Whitman County Gazette - Serving Whitman County since 1877

By Kara Davidson
Gazette Reporter 

Postage rate increases set for big hike next week


January 24, 2019

Cost to mail a first class letter will increase five cents from 50 cents to 55 cents Jan. 27, a hike which is believed to be the largest postage jump in U.S. history.

The first class stamp, which became synonymous with a forever stamps in 2011 with the price set at 44 cents, are for mail up to one ounce.

According to the USPS Forever Stamp fact sheet, the forever stamp was introduced in 2007, with prices set at 41 cents. It allowed customers some extra security, as even with price changes the stamp will still be good. That same year also introduced shape-based postage pricing and with different prices for letters and packages with the latter starting at $1.13.

In 2014, the cost of the forever stamp jumped from 46 cents to 49 cents, but then was dropped to 47 cents in April of 2016 before returning to 49 cents in January of the following year.

Last year the cost increased to 50 cents.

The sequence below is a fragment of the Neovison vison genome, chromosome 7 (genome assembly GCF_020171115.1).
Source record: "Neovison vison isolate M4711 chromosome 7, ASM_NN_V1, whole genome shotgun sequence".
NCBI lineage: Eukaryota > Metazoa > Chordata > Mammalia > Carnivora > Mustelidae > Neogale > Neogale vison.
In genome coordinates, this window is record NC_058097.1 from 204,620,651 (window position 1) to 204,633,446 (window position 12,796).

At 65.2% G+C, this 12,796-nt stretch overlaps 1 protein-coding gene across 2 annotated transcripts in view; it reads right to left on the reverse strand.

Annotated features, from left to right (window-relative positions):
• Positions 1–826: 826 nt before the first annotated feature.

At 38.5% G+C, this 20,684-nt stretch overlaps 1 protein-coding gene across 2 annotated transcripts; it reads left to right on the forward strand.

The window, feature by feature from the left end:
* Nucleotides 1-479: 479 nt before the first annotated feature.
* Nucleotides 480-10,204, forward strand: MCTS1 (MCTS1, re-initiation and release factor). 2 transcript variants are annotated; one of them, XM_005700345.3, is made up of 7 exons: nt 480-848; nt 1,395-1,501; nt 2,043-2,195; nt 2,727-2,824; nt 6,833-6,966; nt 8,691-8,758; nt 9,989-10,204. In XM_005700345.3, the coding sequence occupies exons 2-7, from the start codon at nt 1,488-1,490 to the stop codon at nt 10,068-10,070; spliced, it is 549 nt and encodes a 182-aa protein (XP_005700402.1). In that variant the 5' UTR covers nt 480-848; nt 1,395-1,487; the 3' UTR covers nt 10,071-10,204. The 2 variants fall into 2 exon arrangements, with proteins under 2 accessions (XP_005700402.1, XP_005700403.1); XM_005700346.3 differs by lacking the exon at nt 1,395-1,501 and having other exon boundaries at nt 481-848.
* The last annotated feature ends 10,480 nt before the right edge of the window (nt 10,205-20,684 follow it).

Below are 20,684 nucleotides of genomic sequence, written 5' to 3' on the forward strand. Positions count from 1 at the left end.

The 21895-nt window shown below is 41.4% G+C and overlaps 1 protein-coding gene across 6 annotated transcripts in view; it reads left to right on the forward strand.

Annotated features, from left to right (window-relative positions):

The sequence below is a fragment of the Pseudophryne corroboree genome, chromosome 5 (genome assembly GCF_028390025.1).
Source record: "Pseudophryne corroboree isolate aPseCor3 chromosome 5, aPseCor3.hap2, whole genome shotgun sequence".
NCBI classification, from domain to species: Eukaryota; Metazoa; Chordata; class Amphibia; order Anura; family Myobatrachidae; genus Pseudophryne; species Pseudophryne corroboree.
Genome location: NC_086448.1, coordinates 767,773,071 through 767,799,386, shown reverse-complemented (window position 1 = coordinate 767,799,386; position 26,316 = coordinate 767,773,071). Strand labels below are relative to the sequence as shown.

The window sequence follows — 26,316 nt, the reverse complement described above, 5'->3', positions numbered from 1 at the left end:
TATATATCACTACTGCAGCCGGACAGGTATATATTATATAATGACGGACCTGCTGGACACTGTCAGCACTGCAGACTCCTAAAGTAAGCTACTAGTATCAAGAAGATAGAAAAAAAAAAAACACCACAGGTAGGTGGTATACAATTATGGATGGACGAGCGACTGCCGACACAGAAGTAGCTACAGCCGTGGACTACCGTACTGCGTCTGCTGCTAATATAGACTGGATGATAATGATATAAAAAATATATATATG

Stamps.com goes over the current postage price change on their website.

While the stamp cost is going up, the cost of each additional ounce for a letter is going down from 21 cents to 15 cents.

Postcard stamps will remain 35 cents.

Priority mail will have an average increase of 5.9 percent. First class packages are increasing an average of 11.9 percent and media mail rates are increasing 2.9 percent from $2.66 to $2.75.

International priority shipping will increase by 6.2 percent starting at $39.71 from $38.29.

Flat rate priority shipping is increasing across the board. Some examples include flat rate envelopes $6.70 are going to $7.35, and medium and large flat rate boxes $13.65 to $14.35 and $18.90 to $19.95 respectively.

President George Washington signed the Postal Service Act in 1792, establishing the United States Post Office Department. Starting with rates for a single piece of paper at six cents for under 30 miles and increasing incrementally to 25 cents for more than 450 miles.

In 1845, Congress established uniform postal rates throughout the nation. The USPS postage rates and historical statistics showed at that time a letter would cost five cents if it was under half an ounce and was going no farther than 300 miles. Letters going more than 300 miles cost 10 cents. The first U.S. postage stamps were issued in 1847.

In 1863, the rate for domestic letters dropped to three cents per half ounce. They dropped again in 1883 to two cents per half ounce. In 1885 the rates changed again to two cents per ounce. Postage rates remained under 10 cents until 1974.


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